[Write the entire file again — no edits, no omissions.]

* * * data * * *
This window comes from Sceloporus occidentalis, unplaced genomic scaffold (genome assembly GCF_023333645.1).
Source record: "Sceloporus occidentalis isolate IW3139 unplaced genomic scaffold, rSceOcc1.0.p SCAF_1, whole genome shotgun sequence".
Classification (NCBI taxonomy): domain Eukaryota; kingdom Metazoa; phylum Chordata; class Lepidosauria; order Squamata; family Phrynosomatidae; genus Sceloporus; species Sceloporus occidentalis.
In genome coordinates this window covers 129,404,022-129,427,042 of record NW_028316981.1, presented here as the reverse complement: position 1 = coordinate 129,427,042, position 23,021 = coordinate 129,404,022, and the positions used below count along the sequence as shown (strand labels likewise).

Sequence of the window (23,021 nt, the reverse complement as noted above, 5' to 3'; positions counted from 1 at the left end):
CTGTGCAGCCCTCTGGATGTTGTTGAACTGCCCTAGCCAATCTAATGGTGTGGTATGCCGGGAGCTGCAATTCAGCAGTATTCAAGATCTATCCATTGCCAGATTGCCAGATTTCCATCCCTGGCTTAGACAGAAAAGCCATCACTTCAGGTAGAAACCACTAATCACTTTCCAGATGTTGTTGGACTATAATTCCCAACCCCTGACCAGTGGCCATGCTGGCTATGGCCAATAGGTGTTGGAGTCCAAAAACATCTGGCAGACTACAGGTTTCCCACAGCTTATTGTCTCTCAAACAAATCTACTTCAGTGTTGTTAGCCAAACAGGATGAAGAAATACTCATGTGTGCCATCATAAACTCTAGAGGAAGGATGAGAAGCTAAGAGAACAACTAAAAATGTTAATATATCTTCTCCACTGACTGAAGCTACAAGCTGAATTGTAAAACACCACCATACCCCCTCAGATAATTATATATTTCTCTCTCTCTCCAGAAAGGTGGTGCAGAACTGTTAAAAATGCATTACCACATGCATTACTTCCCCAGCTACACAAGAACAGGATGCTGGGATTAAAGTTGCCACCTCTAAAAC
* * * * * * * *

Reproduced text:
This window comes from Sceloporus occidentalis, unplaced genomic scaffold (genome assembly GCF_023333645.1).
Source record: "Sceloporus occidentalis isolate IW3139 unplaced genomic scaffold, rSceOcc1.0.p SCAF_1, whole genome shotgun sequence".
Classification (NCBI taxonomy): domain Eukaryota; kingdom Metazoa; phylum Chordata; class Lepidosauria; order Squamata; family Phrynosomatidae; genus Sceloporus; species Sceloporus occidentalis.
In genome coordinates this window covers 129,404,022-129,427,042 of record NW_028316981.1, presented here as the reverse complement: position 1 = coordinate 129,427,042, position 23,021 = coordinate 129,404,022, and the positions used below count along the sequence as shown (strand labels likewise).

Sequence of the window (23,021 nt, the reverse complement as noted above, 5' to 3'; positions counted from 1 at the left end):
CTGTGCAGCCCTCTGGATGTTGTTGAACTGCCCTAGCCAATCTAATGGTGTGGTATGCCGGGAGCTGCAATTCAGCAGTATTCAAGATCTATCCATTGCCAGATTGCCAGATTTCCATCCCTGGCTTAGACAGAAAAGCCATCACTTCAGGTAGAAACCACTAATCACTTTCCAGATGTTGTTGGACTATAATTCCCAACCCCTGACCAGTGGCCATGCTGGCTATGGCCAATAGGTGTTGGAGTCCAAAAACATCTGGCAGACTACAGGTTTCCCACAGCTTATTGTCTCTCAAACAAATCTACTTCAGTGTTGTTAGCCAAACAGGATGAAGAAATACTCATGTGTGCCATCATAAACTCTAGAGGAAGGATGAGAAGCTAAGAGAACAACTAAAAATGTTAATATATCTTCTCCACTGACTGAAGCTACAAGCTGAATTGTAAAACACCACCATACCCCCTCAGATAATTATATATTTCTCTCTCTCTCCAGAAAGGTGGTGCAGAACTGTTAAAAATGCATTACCACATGCATTACTTCCCCAGCTACACAAGAACAGGATGCTGGGATTAAAGTTGCCACCTCTAAAAC